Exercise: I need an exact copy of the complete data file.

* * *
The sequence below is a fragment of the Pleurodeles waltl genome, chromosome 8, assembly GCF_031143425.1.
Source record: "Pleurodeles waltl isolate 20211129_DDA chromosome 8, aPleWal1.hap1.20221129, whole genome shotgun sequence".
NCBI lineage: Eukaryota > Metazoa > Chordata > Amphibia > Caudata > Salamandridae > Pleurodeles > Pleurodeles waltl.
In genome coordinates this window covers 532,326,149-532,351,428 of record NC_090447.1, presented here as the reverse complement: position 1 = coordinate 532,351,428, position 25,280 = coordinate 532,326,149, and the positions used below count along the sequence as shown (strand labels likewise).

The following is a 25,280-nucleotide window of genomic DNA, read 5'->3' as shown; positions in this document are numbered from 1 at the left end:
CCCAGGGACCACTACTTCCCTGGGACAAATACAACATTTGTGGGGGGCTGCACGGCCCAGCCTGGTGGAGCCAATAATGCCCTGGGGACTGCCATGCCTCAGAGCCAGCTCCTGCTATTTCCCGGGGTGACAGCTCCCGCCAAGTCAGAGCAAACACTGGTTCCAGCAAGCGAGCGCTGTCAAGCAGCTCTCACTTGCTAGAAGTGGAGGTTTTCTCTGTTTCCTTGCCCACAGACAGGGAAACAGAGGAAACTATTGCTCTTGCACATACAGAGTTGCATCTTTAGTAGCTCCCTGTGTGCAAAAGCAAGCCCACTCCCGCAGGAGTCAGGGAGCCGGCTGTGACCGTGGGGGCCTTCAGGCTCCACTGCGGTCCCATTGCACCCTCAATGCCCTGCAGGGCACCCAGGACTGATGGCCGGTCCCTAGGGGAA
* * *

The sequence below is a fragment of the Pleurodeles waltl genome, chromosome 8, assembly GCF_031143425.1.
Source record: "Pleurodeles waltl isolate 20211129_DDA chromosome 8, aPleWal1.hap1.20221129, whole genome shotgun sequence".
NCBI lineage: Eukaryota > Metazoa > Chordata > Amphibia > Caudata > Salamandridae > Pleurodeles > Pleurodeles waltl.
In genome coordinates this window covers 532,326,149-532,351,428 of record NC_090447.1, presented here as the reverse complement: position 1 = coordinate 532,351,428, position 25,280 = coordinate 532,326,149, and the positions used below count along the sequence as shown (strand labels likewise).

The following is a 25,280-nucleotide window of genomic DNA, read 5'->3' as shown; positions in this document are numbered from 1 at the left end:
CCCAGGGACCACTACTTCCCTGGGACAAATACAACATTTGTGGGGGGCTGCACGGCCCAGCCTGGTGGAGCCAATAATGCCCTGGGGACTGCCATGCCTCAGAGCCAGCTCCTGCTATTTCCCGGGGTGACAGCTCCCGCCAAGTCAGAGCAAACACTGGTTCCAGCAAGCGAGCGCTGTCAAGCAGCTCTCACTTGCTAGAAGTGGAGGTTTTCTCTGTTTCCTTGCCCACAGACAGGGAAACAGAGGAAACTATTGCTCTTGCACATACAGAGTTGCATCTTTAGTAGCTCCCTGTGTGCAAAAGCAAGCCCACTCCCGCAGGAGTCAGGGAGCCGGCTGTGACCGTGGGGGCCTTCAGGCTCCACTGCGGTCCCATTGCACCCTCAATGCCCTGCAGGGCACCCAGGACTGATGGCCGGTCCCTAGGGGAA